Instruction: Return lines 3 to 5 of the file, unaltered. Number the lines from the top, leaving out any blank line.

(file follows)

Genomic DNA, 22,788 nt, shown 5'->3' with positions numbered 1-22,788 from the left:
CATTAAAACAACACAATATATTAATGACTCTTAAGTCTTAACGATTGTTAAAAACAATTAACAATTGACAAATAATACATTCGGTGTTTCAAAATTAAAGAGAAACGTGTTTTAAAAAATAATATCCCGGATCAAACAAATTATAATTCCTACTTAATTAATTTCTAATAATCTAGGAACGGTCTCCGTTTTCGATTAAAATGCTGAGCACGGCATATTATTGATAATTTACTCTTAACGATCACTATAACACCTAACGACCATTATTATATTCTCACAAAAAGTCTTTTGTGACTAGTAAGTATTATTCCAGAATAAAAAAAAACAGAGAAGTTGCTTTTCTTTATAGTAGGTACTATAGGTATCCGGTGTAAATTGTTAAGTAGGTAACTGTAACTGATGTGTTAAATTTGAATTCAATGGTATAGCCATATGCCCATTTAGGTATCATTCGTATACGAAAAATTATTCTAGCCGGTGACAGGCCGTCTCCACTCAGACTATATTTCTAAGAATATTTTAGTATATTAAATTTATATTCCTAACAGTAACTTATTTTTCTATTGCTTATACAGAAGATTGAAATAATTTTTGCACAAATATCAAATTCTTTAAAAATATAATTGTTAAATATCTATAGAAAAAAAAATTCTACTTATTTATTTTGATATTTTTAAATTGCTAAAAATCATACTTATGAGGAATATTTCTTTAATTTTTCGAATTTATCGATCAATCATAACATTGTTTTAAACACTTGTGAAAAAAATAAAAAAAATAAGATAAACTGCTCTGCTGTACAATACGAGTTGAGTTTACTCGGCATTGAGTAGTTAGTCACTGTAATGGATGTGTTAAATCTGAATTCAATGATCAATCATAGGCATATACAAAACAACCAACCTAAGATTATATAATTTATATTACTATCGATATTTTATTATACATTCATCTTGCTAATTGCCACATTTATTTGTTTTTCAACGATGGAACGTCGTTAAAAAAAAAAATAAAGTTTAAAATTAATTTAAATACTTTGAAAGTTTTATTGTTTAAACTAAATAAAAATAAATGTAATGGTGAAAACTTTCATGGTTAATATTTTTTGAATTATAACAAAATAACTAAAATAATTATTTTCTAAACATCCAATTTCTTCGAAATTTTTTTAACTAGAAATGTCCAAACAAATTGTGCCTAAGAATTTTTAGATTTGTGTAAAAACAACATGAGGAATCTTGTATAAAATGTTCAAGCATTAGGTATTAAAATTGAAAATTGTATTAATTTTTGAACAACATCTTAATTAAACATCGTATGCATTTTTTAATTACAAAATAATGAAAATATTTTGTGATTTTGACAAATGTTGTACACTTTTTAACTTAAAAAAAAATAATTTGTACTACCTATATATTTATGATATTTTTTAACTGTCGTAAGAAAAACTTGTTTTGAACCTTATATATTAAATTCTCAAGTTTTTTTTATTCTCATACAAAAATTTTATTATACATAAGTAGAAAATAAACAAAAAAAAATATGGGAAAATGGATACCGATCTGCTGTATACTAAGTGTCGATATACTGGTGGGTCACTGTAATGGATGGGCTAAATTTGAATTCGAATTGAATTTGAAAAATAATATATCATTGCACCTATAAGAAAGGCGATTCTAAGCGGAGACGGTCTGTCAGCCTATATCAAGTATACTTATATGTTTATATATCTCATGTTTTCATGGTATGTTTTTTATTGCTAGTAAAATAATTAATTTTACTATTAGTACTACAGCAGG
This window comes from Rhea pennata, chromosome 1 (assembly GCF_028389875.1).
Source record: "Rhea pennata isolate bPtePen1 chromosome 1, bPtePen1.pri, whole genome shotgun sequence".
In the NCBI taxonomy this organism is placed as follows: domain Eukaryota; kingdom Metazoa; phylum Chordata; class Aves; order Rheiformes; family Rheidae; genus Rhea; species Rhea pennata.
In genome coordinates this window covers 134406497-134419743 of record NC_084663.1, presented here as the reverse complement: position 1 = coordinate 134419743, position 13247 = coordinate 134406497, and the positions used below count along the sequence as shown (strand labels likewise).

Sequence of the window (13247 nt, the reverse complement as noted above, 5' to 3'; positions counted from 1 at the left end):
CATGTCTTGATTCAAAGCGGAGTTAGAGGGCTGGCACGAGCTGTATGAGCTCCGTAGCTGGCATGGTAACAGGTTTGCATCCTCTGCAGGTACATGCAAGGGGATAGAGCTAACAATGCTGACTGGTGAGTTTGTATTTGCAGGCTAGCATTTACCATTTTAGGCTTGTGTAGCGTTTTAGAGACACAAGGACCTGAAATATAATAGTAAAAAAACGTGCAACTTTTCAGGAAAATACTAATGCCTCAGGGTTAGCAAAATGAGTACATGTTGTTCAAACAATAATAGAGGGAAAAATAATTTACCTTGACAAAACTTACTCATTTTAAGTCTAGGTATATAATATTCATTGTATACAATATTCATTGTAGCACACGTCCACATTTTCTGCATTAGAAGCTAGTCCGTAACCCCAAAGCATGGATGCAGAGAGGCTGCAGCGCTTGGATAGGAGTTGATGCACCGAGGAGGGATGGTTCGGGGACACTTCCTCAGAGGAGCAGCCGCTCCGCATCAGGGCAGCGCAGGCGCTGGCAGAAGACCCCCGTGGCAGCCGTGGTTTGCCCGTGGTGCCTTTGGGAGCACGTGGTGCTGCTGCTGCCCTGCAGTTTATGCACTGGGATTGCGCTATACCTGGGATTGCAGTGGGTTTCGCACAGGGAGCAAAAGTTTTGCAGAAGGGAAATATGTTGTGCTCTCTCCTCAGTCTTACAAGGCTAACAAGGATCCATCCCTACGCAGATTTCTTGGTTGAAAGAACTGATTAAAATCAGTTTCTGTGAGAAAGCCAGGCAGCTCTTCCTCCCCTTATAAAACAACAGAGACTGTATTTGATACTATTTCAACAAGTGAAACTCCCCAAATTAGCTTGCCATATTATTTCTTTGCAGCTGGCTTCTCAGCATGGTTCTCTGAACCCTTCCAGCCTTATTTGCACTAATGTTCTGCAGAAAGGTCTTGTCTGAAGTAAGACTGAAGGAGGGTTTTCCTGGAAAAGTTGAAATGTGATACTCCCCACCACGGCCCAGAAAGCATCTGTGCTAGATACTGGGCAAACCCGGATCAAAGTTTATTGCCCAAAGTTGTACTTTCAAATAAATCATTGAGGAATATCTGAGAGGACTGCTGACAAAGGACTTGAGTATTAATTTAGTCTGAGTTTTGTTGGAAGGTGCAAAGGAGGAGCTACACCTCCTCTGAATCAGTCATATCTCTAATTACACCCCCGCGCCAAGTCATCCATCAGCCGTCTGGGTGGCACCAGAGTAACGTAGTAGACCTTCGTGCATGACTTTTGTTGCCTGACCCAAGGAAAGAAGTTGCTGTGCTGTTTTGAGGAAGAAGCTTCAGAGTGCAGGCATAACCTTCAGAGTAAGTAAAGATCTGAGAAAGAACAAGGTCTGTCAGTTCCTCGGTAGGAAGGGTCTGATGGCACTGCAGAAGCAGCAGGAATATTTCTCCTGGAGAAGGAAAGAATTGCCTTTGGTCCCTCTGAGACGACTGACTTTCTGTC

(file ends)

This window comes from Rhea pennata, chromosome 1 (assembly GCF_028389875.1).
Source record: "Rhea pennata isolate bPtePen1 chromosome 1, bPtePen1.pri, whole genome shotgun sequence".
In the NCBI taxonomy this organism is placed as follows: domain Eukaryota; kingdom Metazoa; phylum Chordata; class Aves; order Rheiformes; family Rheidae; genus Rhea; species Rhea pennata.